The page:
I really like this post by Joe Rigney at Desiring God, about C.S. Lewis’ view of education, and life in general.


  1. Objective realities exist. We should aim to know these realities.
  2. Objective values about objective realities exist. We should aim to know these values.
  3. These objective realities and values merit specific emotional responses. We should aim to respond appropriately to these realities and values.
  4. Education should aim to help others fulfil these three steps as well.

I agree 100% with the first three points. And I think I agree with number four, at least partly – it is a laudable aim to help others reach this in a general sense.

However, the methods used in such ‘education’ could encroach into the ethical controversies underpinning the conflict between socialsm and capitalism. It is certainly possible to breach human autonomy. And since our perception of how to pursue this must have at least some subjectivity to it – it is also possible to cause harm and pervert justice.

Even if we focus purely on maximising this ideal ‘educated’ state in humanity (ignoring these other ethical dimensions), this subjectivity easily has the potential to thwart our very aim. From an evangelism point of view, our pursuit of helping others see and respond appropriately to the truth of Christ, has the potential to drive people in the opposite direction by our imperfect (or imperfectly applied) methods of ‘education’.

What importance should these negative outcomes have in our thinking? Are there any guiding principles we can use to protect ourselves from them, or form the opposite danger of avoiding appropriate 'education'?

Wednesday, August 10, 2011

Church as 'Missional Communities'

This post by Jeff Vanderstelt (posting at Desiring God) describes ‘missional communities’ in terms of their four essential characteristics – family, missionaries, servants, disciples.

Some people think this is what ‘church’ is meant to be. I personally really like the ideas presented here, and agree to an extent that this is what ‘church’ is meant to be. But I think we should be really careful if we say that...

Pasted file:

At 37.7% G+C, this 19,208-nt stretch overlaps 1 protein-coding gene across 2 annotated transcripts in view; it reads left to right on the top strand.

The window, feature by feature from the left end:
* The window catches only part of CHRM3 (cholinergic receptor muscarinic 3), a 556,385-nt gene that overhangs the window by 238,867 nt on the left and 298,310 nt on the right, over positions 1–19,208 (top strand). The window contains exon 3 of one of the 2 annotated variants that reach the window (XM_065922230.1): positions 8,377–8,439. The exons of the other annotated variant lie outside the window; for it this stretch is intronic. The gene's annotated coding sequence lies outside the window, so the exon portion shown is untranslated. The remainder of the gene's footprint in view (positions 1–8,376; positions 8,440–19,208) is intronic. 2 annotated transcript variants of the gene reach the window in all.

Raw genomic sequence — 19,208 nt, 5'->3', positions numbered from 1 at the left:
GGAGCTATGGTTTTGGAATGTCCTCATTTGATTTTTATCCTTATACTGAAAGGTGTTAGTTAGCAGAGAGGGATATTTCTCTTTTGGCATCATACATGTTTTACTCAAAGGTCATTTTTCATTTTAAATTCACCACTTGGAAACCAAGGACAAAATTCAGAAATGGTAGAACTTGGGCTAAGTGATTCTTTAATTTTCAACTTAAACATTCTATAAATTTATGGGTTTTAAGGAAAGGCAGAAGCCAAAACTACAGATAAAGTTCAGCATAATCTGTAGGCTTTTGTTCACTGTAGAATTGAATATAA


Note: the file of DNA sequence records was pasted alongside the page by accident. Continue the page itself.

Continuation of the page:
Firstly we need to define ‘church’. The Bible uses the word ‘church’ to refer to a group of people in a particular city, not to any particular building or activity or event. So the question of what ‘church’ is meant to be is basically asking what a ‘Christian community’ is meant to be. Which makes it a very broad question with broad answers. Essentially, to see Christ, to delight in what we see, and to express what we see in words and actions.

Perhaps it would be more helpful to ask ‘what is church meant to be, that is distinct from private Christian life’. Why did God ask us to be a community of believers rather than lone rangers? Somehow Christ can only fully be expressed in the complex contexts of a community where individuals have different strengths and weaknesses. And as we see Christ more fully in such a community, we delight in this and become more like Christ – we mature in the faith, and thus express Christ more fully ourselves. Discipleship/missions happen as we and others (Christians and non-Christians) are brought into this community Christ-expressing atmosphere and are exposed to the image of Christ. And this Christ-expression and discipleship can happen all of the almost infinite number of contexts that arise in community life.

Which brings me to my second caution: obviously there are contexts that ‘church’ is meant to encompass (at least some of the time) that aren’t directly mentioned in this post and may not arise so naturally in a community – like communion, worship, etc… But I think these could easily be incorporated into this model. In fact, a community that worships and has communion together will more effectively display Christ to those who interact with or within that community.